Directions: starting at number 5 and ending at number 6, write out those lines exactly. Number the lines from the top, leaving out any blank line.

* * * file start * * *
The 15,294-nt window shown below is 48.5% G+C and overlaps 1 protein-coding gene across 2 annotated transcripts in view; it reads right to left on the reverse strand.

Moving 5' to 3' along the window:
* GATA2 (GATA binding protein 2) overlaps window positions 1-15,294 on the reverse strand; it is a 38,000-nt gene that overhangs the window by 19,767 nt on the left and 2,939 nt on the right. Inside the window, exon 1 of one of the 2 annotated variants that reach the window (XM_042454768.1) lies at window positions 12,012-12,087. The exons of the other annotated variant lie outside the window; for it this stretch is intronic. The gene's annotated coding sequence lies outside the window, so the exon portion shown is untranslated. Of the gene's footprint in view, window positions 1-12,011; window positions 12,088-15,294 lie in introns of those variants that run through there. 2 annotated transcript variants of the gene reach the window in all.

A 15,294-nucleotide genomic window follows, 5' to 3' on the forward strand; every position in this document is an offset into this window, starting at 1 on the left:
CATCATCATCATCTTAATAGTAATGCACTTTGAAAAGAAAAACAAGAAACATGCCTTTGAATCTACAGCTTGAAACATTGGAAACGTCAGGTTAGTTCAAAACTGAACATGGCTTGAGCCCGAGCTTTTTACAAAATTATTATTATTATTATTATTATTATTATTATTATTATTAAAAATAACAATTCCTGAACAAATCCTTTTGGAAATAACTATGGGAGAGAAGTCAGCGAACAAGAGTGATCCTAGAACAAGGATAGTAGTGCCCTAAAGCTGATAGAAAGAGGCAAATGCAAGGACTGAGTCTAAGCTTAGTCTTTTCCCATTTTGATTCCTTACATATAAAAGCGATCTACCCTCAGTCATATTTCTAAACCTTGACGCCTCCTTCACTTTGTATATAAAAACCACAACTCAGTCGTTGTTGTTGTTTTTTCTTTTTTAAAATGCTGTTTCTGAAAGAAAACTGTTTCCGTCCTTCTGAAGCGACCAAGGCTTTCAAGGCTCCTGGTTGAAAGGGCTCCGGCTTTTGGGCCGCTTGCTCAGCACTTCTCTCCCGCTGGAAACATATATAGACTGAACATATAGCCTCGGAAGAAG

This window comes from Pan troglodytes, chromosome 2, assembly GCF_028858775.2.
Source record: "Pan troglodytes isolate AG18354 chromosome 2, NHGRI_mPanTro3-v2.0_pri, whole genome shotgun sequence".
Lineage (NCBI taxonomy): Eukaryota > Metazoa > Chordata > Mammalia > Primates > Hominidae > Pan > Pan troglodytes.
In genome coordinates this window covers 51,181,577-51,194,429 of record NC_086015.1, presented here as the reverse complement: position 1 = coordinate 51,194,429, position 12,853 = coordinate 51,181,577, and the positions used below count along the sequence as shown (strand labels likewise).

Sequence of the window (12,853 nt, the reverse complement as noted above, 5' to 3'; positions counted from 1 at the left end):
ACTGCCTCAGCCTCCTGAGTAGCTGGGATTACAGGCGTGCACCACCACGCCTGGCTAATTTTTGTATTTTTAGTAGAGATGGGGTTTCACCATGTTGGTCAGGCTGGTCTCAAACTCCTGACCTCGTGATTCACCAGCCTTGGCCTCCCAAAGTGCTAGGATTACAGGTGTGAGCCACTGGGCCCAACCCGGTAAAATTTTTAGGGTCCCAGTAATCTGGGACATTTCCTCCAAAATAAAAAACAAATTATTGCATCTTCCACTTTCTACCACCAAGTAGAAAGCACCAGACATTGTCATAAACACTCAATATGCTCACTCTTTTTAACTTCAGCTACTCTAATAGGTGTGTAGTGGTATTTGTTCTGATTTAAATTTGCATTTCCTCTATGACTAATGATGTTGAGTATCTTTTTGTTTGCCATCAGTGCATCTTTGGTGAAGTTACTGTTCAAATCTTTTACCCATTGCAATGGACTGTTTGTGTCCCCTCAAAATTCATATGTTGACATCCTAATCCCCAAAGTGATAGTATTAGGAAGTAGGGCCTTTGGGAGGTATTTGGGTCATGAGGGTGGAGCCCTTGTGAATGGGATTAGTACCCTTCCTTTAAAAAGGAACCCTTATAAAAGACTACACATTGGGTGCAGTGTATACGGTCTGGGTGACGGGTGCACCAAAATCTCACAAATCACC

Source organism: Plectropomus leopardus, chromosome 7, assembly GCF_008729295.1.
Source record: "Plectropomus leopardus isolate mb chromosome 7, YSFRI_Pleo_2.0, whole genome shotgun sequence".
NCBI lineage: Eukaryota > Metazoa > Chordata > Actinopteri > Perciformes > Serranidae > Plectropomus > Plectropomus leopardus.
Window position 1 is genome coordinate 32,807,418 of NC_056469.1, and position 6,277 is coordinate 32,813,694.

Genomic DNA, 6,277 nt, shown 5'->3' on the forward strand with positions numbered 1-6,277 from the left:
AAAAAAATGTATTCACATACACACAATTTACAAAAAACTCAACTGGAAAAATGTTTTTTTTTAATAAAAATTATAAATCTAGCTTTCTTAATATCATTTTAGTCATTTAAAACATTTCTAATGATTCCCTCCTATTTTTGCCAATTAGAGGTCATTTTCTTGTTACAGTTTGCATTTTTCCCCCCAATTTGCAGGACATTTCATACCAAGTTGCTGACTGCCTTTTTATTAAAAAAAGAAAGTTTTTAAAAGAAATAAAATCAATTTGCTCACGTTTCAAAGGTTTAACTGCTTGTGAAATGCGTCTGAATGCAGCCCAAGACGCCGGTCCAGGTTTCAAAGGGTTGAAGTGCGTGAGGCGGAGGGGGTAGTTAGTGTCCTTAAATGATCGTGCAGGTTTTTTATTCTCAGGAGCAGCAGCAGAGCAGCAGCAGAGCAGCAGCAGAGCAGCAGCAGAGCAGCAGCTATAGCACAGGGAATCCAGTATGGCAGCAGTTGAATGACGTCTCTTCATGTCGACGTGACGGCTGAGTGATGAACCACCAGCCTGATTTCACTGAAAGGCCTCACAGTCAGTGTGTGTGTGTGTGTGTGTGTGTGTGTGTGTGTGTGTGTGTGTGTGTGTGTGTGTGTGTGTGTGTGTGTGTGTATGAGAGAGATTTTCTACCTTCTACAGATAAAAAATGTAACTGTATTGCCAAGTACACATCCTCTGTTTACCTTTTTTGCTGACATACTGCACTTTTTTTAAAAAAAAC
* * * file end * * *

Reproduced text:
CATCATCATCATCTTAATAGTAATGCACTTTGAAAAGAAAAACAAGAAACATGCCTTTGAATCTACAGCTTGAAACATTGGAAACGTCAGGTTAGTTCAAAACTGAACATGGCTTGAGCCCGAGCTTTTTACAAAATTATTATTATTATTATTATTATTATTATTATTATTATTAAAAATAACAATTCCTGAACAAATCCTTTTGGAAATAACTATGGGAGAGAAGTCAGCGAACAAGAGTGATCCTAGAACAAGGATAGTAGTGCCCTAAAGCTGATAGAAAGAGGCAAATGCAAGGACTGAGTCTAAGCTTAGTCTTTTCCCATTTTGATTCCTTACATATAAAAGCGATCTACCCTCAGTCATATTTCTAAACCTTGACGCCTCCTTCACTTTGTATATAAAAACCACAACTCAGTCGTTGTTGTTGTTTTTTCTTTTTTAAAATGCTGTTTCTGAAAGAAAACTGTTTCCGTCCTTCTGAAGCGACCAAGGCTTTCAAGGCTCCTGGTTGAAAGGGCTCCGGCTTTTGGGCCGCTTGCTCAGCACTTCTCTCCCGCTGGAAACATATATAGACTGAACATATAGCCTCGGAAGAAG

This window comes from Pan troglodytes, chromosome 2, assembly GCF_028858775.2.